March 9, 2006
Antioxidants can delay the most common cause of blindness in Denmark. It looks like they also can prevent it. Other supplements can possibly directly improve the sight – if they are taken early enough.
The most common cause of blindness in the U.K. is macular degeneration, also known as AMD. AMD is the age related degeneration of the area of the eye (retina) where light is collected, like rays hitting a magnifying glass, causing sharp sight. This degeneration thereby causes blurred sight. Thousands of people in the U.K. are affected by AMD each year. Many more suffer from other forms of poor sight.
The more mild forms of AMD are quite common. With these forms, sight is reduces to such a small degree that the loss is normally not noticed. Optometrists can ascertain such mild forms of AMD with the finding of small yellow spots on the retina under an eye exam. These defects are composed of accumulated waste products. Almost everyone over the age of 50 has at least one such defect. Small defects are unimportant, even when there are many. But, if they are larger there is a risk of serious AMD. About 30% of those with larger defects will have advanced AMD within five years.
Therefore it created a sensation when, in 2001, an American study showed that this five year risk could be reduced to 20%, meaning by a third, with the supplement of zinc and antioxidants. The doses given in the study were: 500 mg vitamin C, 400 units vitamin E, 15 micrograms beta-carotene as wall as no less than 80 mg zinc per day. Treatment with antioxidants alone appeared to be just as effective, but could not be proven statistically.
But how does one know if one has the early stages of AMD? Because the loss of sight in such cases is minimal, one might not go to an eye doctor. Therefore it is recommended that everyone over the age of 55 undergo an eye exam so they can consider whether or not they should take supplements. Because beta-carotene has been reported to cause lung cancer in smokers, this advice is only relevant to non-smokers.
Antioxidants can also inhibit the development of AMD, but this use is not often considered. The question however remains whether antioxidants can prevent AMD from occurring in the first place. A new Dutch study implies that they can.
In this study 6,000 residents of Rotterdam were followed starting from the years 1990-93. In 2004 560 of them had AMD, but it was not entirely random who developed AMD. Both a high intake of zinc and vitamin E lowered the risk, but only a little. If one received high doses of both vitamins C and E, beta-carotene and zinc, the risk of developing AMD was reduced an impressive 35%.
An Italian randomised study published last year showed even more intriguing results. In this study 106 patients with an early form of AMD were treated over the course of a few years with a combination of fish oil (n-3 fatty acids), the antioxidant Q10, as well as the dietary supplement, carnitine. The goal was to improve the fatty acid metabolism of the retina. Carnitine advanced the metabolizing of fat such that the depositing of waste products was counteracted. This is important in the retina seeing that the concentration of n-3 fatty acids is even richer than in brain tissue. 30% of the matter in the retina is composed of n-3 fatty acids as opposed to 20 % in the brain.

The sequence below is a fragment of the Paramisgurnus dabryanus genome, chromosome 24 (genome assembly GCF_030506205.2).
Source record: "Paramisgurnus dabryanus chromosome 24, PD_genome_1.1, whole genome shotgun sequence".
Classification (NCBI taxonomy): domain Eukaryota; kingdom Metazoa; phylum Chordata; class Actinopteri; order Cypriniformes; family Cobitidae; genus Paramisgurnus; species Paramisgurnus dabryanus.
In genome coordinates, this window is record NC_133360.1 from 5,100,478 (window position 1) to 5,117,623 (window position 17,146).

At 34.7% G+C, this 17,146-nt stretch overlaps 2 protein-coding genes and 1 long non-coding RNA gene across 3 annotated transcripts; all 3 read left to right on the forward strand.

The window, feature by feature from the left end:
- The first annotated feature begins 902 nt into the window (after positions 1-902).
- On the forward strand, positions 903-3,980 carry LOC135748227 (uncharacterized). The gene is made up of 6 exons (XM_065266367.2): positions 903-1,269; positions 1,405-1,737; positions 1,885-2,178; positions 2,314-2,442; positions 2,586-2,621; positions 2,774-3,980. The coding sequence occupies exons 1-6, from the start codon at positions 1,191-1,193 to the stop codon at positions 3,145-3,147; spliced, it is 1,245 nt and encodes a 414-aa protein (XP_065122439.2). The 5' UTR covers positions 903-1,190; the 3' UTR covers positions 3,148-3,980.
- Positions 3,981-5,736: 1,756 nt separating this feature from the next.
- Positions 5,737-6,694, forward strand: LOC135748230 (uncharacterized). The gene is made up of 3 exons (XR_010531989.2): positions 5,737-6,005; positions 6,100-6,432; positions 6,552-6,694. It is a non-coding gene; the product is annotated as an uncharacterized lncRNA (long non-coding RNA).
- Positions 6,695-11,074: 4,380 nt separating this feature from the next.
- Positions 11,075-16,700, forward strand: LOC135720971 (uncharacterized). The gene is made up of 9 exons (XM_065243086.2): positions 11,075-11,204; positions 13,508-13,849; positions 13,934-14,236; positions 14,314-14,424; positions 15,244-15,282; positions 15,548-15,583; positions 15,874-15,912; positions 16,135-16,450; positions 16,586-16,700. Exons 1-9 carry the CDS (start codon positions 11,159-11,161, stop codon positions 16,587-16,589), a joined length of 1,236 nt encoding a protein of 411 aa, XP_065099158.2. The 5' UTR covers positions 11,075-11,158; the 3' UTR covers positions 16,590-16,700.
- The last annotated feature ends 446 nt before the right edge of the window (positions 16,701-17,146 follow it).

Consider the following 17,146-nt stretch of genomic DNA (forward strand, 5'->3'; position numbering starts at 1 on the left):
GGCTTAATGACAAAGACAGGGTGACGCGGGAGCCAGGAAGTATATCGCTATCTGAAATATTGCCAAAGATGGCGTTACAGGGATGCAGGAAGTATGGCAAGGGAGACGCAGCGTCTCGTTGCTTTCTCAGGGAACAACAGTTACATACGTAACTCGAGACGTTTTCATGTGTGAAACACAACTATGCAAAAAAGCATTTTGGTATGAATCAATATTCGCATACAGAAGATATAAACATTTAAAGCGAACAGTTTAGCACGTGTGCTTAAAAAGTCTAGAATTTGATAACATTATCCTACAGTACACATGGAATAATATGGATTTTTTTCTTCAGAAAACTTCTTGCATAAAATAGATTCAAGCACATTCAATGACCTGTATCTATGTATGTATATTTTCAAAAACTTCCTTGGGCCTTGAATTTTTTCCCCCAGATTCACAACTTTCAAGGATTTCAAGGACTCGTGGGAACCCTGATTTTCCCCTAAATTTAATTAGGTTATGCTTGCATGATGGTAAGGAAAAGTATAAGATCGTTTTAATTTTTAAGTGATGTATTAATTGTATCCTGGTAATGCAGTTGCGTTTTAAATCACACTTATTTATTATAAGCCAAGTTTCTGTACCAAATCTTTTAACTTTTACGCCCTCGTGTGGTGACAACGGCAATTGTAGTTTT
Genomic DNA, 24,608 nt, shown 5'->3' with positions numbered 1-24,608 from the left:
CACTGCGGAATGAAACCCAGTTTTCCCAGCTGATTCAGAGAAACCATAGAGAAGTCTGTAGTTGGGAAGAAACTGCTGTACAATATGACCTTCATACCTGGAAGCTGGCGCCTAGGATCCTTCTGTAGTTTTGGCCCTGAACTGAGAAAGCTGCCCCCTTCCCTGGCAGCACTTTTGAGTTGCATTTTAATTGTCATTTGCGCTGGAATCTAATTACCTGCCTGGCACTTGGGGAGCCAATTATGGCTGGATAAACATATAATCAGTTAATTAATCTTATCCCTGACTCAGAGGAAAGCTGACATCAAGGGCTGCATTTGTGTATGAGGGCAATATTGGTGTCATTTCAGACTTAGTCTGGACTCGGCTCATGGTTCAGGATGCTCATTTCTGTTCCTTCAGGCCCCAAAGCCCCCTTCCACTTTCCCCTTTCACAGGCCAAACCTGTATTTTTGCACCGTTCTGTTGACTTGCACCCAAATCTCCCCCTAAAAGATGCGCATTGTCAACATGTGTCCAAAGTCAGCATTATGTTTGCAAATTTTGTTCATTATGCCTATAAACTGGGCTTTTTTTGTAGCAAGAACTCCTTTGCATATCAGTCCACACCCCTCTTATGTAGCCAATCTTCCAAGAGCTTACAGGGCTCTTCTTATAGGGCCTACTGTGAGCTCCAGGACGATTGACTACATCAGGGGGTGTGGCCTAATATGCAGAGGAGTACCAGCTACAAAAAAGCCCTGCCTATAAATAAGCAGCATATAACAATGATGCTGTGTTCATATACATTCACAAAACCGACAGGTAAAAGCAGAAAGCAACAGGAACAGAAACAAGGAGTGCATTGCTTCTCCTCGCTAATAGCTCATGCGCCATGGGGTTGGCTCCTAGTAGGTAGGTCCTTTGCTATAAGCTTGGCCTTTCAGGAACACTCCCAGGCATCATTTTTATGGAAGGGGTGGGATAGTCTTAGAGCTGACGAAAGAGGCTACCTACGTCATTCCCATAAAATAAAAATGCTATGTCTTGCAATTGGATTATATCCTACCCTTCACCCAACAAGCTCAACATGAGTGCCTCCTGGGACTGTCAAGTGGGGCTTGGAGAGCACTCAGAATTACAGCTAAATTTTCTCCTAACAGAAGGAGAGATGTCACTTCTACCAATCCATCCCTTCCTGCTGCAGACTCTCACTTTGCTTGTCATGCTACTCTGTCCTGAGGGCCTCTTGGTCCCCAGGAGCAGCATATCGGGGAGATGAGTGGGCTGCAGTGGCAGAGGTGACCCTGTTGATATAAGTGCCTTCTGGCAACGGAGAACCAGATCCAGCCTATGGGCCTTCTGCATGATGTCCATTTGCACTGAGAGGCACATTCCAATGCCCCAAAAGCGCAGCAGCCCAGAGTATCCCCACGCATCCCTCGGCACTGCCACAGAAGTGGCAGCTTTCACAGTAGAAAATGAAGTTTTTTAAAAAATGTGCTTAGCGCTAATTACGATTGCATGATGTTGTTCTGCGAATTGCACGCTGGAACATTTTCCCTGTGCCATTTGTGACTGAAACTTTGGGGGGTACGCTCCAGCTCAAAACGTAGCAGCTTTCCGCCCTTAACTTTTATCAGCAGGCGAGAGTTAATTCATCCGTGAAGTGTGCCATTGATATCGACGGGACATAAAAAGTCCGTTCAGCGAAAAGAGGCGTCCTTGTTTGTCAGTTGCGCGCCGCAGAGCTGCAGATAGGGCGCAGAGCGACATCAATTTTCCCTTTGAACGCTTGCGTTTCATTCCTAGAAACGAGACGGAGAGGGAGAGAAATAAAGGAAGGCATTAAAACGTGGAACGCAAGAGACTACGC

The result, with regards to light sensitivity in centre of the eye, visual acuity (measured with a normal eye chart), and perceptual changes in the retina, was not only the progress of the disease was stopped, but that there was also a direct improvement! The area of the eye where defects could be seen was not just unchanged, but had shrunken! All of this was statistically sound.
With advanced AMD one is both blind and can see. One cannot read, watch TV, or recognize faces. But peripheral vision is retained. One can see out of the corner of the eye, so it is still possible to orientate oneself in space and walk, with care. This functional blindness can, in many cases, be improved by antioxidants and, according to the above mentioned research; the condition can even be improved by simple dietary supplements, if they are taken in time.
By: Vitality Council
1. Age-Related Eye Disease Study Research Group.Arch Ophthalmol. 2001 Oct;119(10):1417-36. A randomized, placebo-controlled, clinical trial of high-dose supplementation with vitamins C and E, beta carotene, and zinc for age-related macular degeneration and vision loss: AREDS report no. 8.
2. Feher J et al. Ophthalmologica. 2005 May-Jun;219(3):154-66.Improvement of visual functions and fundus alterations in early age-related macular degeneration treated with a combination of acetyl-L-carnitine, n-3 fatty acids, and coenzyme Q10.
3. van Leeuwen R et al. JAMA. 2005 Dec 28;294(24):3101-7. Dietary intake of antioxidants and risk of age-related macular degeneration.